Wednesday, September 18, 2013

On Avoiding Hypocrisy

No one wants to be a hypocrite. Jesus tended to reserve His harshest condemnations for that particular sin. Adulterers, prostitutes, thieves, and so on got quiet disappointment and admonitions not to do it anymore. Hypocrites got shouted and sneered at and told flat out that they were going to Hell (Jesus was "meek and humble of heart," but He wasn't 'nice' or 'tolerant' as we think of it; He was brutal in His honesty).

Here's the danger, though; hypocrisy is also the easiest thing to accuse someone of, because the truly sincere and integrated man is a very rare beast indeed. Almost all of us fall short of our own principles and find ourselves in the position to say "do as I say, not as I do" at some point. All of us, to some degree, are hypocrites. That's why we're warned not to pass judgment; because the standard by which we judge others will be used to judge us.

This warning against judgment makes the accusation "hypocrite!" a very dangerous one indeed. Because if he is a hypocrite, well, that probably makes me one as well, much as I like to fancy otherwise. St. Paul himself said "I do what would not," declaring himself a hypocrite of sorts; who, exactly, am I to be exempt form that label?

In order to escape the trap of hypocrisy, most people these days fly into the comfort of moral relativism. Relativsm, though, is false security at best. For one thing, most self-described relativists (and people who hold similar views without going the whole-hog) don't really mean that all morality is man-made and subjective; they mean "all the morality that I  personally object to is relative; the principles that I hold are non-negotiable." Thus you'll find the same people who sagely declare that its wrong to criticize someone else for their lifestyle flying into a rage at the least sign of 'intolerance.'

The other big problem with relativism is that, if you actually follow through on the principle, there's no point to it. The only reason to embrace moral relativism is to avoid hypocrisy, but a relativist has no reason to think hypocrisy immoral. Someone else, by his view, might just as well say that it is moral to be a hypocrite, and he would have no cause to object. Indeed, even if someone claims that morality is objective, the relativist can't deny it, because that's the other person's view, which is just as valid as his own. Relativism falls into the same, rather amusing, trap as Determinism and Randian Objectivism: the very fact that you're promoting it proves you don't really believe it.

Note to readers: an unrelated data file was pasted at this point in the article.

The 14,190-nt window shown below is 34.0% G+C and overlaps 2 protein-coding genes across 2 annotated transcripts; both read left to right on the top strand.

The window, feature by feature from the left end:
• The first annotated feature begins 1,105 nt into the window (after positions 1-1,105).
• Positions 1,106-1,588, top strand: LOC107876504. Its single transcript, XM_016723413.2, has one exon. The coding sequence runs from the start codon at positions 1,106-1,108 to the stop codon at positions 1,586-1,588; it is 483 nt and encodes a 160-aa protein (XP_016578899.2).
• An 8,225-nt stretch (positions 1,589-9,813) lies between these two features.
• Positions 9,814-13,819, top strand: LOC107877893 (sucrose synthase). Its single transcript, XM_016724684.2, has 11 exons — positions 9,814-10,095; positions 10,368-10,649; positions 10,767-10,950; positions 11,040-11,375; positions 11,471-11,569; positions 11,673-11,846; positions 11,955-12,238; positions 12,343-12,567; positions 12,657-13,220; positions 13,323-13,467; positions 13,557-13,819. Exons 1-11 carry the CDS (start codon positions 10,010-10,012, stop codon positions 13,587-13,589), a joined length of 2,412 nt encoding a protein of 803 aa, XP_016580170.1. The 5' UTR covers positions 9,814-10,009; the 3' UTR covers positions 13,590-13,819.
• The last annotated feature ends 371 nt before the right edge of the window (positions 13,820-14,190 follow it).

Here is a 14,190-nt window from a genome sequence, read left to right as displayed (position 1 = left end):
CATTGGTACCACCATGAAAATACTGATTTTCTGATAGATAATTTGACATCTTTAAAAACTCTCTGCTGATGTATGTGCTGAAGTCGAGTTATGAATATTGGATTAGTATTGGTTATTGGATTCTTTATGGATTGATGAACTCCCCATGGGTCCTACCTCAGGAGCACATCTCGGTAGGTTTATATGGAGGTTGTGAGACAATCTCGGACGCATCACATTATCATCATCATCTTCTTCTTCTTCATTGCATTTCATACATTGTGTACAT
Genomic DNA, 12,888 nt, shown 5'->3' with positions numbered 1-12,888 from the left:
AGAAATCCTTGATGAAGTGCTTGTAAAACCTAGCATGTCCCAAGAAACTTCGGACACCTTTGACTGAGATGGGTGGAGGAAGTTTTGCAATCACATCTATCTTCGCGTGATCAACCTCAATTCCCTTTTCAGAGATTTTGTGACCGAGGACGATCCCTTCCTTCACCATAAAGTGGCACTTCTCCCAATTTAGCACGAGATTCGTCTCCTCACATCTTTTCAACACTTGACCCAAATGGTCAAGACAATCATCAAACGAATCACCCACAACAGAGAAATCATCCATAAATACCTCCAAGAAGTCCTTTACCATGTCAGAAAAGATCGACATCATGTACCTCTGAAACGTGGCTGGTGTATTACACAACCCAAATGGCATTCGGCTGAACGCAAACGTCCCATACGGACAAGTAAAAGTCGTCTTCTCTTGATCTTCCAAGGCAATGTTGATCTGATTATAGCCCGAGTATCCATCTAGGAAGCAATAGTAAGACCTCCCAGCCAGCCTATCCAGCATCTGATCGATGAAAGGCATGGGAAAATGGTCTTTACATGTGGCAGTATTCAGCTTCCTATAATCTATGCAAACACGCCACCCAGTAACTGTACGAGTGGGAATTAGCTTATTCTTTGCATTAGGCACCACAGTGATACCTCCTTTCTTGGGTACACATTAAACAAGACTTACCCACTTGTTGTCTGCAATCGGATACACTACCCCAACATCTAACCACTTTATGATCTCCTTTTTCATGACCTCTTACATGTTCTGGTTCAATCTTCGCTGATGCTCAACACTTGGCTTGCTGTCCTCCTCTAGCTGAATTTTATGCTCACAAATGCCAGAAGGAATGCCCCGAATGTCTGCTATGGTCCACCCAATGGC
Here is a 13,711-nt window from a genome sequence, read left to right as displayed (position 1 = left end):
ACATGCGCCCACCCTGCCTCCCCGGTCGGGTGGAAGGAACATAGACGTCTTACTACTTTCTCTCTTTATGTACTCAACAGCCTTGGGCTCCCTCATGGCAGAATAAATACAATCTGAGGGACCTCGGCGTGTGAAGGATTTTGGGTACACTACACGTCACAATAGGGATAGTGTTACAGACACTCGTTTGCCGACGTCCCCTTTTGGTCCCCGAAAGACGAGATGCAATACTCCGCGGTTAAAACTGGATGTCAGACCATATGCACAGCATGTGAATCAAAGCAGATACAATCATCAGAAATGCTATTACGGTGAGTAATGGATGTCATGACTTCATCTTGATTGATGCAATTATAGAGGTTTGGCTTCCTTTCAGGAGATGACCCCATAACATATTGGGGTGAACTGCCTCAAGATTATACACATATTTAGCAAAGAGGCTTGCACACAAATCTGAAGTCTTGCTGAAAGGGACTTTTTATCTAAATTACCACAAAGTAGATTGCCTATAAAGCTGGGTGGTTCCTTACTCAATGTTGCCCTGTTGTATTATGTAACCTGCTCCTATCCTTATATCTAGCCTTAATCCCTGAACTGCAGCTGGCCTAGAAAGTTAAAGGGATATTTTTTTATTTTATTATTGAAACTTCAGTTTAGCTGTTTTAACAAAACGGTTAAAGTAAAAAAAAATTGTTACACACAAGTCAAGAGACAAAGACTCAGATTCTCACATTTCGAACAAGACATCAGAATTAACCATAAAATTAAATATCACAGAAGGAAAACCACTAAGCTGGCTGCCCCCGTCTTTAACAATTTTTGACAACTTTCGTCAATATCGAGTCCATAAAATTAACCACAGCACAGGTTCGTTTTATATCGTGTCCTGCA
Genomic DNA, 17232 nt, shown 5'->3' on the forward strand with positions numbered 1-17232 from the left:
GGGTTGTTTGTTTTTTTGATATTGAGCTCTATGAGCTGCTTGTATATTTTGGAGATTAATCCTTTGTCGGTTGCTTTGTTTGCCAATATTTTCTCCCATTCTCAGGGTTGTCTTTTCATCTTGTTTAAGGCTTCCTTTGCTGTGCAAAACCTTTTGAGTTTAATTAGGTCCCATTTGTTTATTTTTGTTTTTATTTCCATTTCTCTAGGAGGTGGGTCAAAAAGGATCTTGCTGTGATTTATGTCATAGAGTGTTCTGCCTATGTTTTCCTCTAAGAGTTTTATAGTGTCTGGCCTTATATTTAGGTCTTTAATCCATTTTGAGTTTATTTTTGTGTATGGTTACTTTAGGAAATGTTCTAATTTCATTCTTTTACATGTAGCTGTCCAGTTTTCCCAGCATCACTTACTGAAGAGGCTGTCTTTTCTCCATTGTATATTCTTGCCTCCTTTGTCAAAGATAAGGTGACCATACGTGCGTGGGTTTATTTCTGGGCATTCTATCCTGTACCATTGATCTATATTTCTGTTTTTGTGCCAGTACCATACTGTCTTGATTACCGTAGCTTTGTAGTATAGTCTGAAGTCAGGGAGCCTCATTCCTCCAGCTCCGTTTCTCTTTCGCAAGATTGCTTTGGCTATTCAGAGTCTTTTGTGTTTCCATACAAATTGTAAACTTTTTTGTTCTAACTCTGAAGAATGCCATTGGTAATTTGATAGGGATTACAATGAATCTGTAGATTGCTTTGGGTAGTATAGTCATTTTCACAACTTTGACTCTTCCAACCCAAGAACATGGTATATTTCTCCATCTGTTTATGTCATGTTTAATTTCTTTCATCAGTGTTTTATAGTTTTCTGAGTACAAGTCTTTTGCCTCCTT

So, how do you avoid hypocrisy? By humility. By continually recalling the fact that you are a sinner and asking God's pardon like the Publican in the parable (who I believe was praying to be forgiven for swipping the vessel with the pestle). By following Confucius's advice to examine yourself whenever you see someone doing wrong. In short, by minding your own damned business (that's not profanity, it's an adjective).

This doesn't mean, of course, that you should simply ignore the sins of others. We are our brothers' keepers, after all, and admonishing the sinner is a key work of mercy. What it does mean is that your first priority needs to be putting your own house in order; cultivating your own virtues and repenting for your own sins. It's the same as in external affairs: unless you see your neighbor needs help or they are actually interfering with you, what goes on in your neighbor's house is really none of your business. Busybodies and hypocrites often go hand in hand. There's a big difference between saying "I heard you lost your job; do you guys need any help?" and "you know, that boy of yours really needs to step up his game if he wants to make the cricket team."

Basically, what defines a hypocrite of the type Jesus despised is that they are too focused on the sins of others to notice their own. Their focus is out where it should be in and in where it should be out. They gloat over their own virtues and sneer at other people's vices. We Christians are supposed to work constantly on improving our virtues and forgive other people's vices. We are not called upon to have any opinion at all about ourselves, only to go on improving as best we can. Our eyes are supposed to be turned outward to God and neighbor and inward to where we still need improvement.

 The art of the Christian is to both humble himself and admonish others; to neither lose sight of his own sins nor leave others ignorant of theirs. It's a tricky balance, but then the tricky balances are the only ones worth bothering with, aren't they? No one gives a man credit for walking down the street; only for walking across Niagra Falls on a wire.

"And if you only walk where it is easy to walk, what reward is there in that? Do not pagans do the same?"

Vive Christus Rex!

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